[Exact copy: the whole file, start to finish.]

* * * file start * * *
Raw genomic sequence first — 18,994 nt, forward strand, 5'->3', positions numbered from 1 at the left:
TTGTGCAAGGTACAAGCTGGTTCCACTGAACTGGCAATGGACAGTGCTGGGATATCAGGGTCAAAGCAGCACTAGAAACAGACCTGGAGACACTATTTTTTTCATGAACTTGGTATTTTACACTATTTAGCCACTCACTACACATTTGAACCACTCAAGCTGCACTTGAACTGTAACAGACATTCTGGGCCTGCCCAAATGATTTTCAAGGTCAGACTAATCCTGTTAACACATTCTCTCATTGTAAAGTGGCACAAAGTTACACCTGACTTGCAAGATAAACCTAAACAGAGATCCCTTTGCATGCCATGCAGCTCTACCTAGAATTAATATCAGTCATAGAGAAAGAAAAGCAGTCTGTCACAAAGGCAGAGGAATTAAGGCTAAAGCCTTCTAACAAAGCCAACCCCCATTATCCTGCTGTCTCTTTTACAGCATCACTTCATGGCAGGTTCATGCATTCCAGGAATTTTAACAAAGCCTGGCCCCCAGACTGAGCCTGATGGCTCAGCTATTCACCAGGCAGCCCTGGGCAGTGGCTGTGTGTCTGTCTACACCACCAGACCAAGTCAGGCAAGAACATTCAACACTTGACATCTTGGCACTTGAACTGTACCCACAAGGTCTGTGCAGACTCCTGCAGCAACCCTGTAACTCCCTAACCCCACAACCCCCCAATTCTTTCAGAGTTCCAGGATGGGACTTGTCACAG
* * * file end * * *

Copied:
Raw genomic sequence first — 18,994 nt, forward strand, 5'->3', positions numbered from 1 at the left:
TTGTGCAAGGTACAAGCTGGTTCCACTGAACTGGCAATGGACAGTGCTGGGATATCAGGGTCAAAGCAGCACTAGAAACAGACCTGGAGACACTATTTTTTTCATGAACTTGGTATTTTACACTATTTAGCCACTCACTACACATTTGAACCACTCAAGCTGCACTTGAACTGTAACAGACATTCTGGGCCTGCCCAAATGATTTTCAAGGTCAGACTAATCCTGTTAACACATTCTCTCATTGTAAAGTGGCACAAAGTTACACCTGACTTGCAAGATAAACCTAAACAGAGATCCCTTTGCATGCCATGCAGCTCTACCTAGAATTAATATCAGTCATAGAGAAAGAAAAGCAGTCTGTCACAAAGGCAGAGGAATTAAGGCTAAAGCCTTCTAACAAAGCCAACCCCCATTATCCTGCTGTCTCTTTTACAGCATCACTTCATGGCAGGTTCATGCATTCCAGGAATTTTAACAAAGCCTGGCCCCCAGACTGAGCCTGATGGCTCAGCTATTCACCAGGCAGCCCTGGGCAGTGGCTGTGTGTCTGTCTACACCACCAGACCAAGTCAGGCAAGAACATTCAACACTTGACATCTTGGCACTTGAACTGTACCCACAAGGTCTGTGCAGACTCCTGCAGCAACCCTGTAACTCCCTAACCCCACAACCCCCCAATTCTTTCAGAGTTCCAGGATGGGACTTGTCACAG